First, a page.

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Chapter 4—Return to Canada

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Arrival in Vancouver

At some point in the mid-1950s, Hyoshiro and Fujiye Hirai decided to move their family back to Canada. Miki now characterizes his life after returning to Canada as “a story of frustration, challenge and finding success in my own way. It has been a long time, starting in 1956, and is still going on.”

He describes why his family returned to Canada as follows: On his mother Fujiye’s side, two of her brothers and one sister were living in Taber (in southern Alberta), while just one sister was living in Oyabu, their hometown in Shiga prefecture. Hyoshiro and Fujiye had good relations with her side of the family, and Miki speculates that they wanted to be together with them. Perhaps they also felt their family would have a better economic future in Canada. Miki notes, “In Japan, our family just survived and we had nothing to show for a total of about eleven years.”

Shig returned to Canada first in 1954 at the age of 16, sponsored by his maternal uncle. Because he was nine when he had left Canada for Japan, English was not a problem for him after returning to Canada. At first, he lived on a sugar beet farm near Taber (in southern Alberta) with his uncle who had sponsored him. As his uncle was a bachelor, Shig had to look after the cooking using a wood-burning stove. The menu was mostly limited to canned foods and bread.

He strongly wished to go to high school in Canada, but his uncle told him this was impossible as they needed to save money in order to sponsor the rest of his family to Canada. Hence, instead of studying, he found himself laboring long hours during the summer on the sugar beet farm, often from about six o’clock in the morning till about ten in the evening, and in the winter he worked at a sawmill at Williams Lake, BC. He was never able to realize his wish to go to high school in Canada.

According to Shig’s wife Akemi, due to his good speaking skill in Japanese and his enjoyment at communicating with older people, he became quite popular among elderly Japanese Canadians. She recalls:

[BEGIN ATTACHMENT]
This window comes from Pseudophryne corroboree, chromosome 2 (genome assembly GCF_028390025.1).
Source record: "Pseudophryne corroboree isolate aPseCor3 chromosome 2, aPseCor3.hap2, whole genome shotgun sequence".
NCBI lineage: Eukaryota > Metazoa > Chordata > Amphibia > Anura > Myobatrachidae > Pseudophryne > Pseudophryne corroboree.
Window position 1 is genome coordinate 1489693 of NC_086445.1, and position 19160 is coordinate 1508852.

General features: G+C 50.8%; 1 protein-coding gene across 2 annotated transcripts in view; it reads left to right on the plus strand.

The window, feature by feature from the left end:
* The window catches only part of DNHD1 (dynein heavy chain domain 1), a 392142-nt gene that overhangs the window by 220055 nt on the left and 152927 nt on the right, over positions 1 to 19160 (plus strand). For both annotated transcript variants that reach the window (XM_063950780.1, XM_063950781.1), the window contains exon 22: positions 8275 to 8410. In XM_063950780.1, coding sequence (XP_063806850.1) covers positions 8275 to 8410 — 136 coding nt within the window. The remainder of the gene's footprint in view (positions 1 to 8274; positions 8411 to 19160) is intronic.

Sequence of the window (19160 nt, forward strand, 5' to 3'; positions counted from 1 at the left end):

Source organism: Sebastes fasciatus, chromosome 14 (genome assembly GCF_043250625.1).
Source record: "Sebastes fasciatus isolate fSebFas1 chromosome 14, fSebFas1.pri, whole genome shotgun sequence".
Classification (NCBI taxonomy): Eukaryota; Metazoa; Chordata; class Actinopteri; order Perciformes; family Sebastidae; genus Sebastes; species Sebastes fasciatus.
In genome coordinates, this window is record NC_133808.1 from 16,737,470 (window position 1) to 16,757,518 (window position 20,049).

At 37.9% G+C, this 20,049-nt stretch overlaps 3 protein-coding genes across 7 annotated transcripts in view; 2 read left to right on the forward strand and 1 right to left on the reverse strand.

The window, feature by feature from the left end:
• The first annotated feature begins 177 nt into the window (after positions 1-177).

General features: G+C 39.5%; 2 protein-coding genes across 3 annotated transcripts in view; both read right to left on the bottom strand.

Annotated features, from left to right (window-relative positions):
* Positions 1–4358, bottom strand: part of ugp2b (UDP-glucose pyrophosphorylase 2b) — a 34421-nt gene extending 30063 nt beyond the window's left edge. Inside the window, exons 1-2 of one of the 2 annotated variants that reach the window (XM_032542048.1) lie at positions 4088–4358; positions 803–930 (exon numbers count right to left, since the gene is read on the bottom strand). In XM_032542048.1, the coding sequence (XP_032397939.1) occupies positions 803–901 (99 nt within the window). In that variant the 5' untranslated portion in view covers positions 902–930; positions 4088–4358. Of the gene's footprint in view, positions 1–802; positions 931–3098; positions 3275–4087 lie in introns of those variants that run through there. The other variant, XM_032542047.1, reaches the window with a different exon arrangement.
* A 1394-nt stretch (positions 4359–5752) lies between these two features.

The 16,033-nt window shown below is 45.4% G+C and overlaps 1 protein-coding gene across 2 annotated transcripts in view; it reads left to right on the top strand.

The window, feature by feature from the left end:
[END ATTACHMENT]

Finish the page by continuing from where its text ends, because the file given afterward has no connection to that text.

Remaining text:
I heard that there were old people who could talk in Japanese and a few of them called Shig “Japan Boy!!” and wanted to have conversations with him and ask him how Japan was…they had him do extra work and told him to stay for dinner and talk more…they were happy to have him come…Maybe that’s why Shig became a talker…he enjoyed talking with many older people!

In late February of 1956, Miki and his mother, sponsored by their uncle and Shig, returned to Canada from Japan. Miki was still eleven years old and in grade five at Taga Elementary School. A week before his departure, he asked his baseball friends in Taga to write something for him, so they each wrote a farewell note in an autograph booklet. He has kept it ever since and showed it to them many years later when he visited Japan, much to their surprise. They told him that he is the only one of them who still has anything like that from their childhood.

A farewell message to Miki from a classmate just before he returned to Canada (Courtesy of Miki Hirai)

They sailed to Canada on the Hikama Maru, arriving in March. Miki was seasick during most of the ten-day voyage. They stopped at Hawaii first, and then Seattle, and finally Vancouver. While walking in a Seattle fish market, Miki was surprised at the size of some crabs he saw — much larger than the crabs he had seen in Japan. A lady who had been a passenger on the same boat noticed his amazement and bought one for him to eat.1

Miki vividly remembers seeing the Hotel Vancouver and the Marine Building when they landed. Mrs. Kada, a friend of his mother, met them and they stayed with the Kada family during their short stay in Vancouver. Miki used to watch Western movies in Japan and really wanted a toy pistol, which Mrs. Kada bought him, much to his excitement.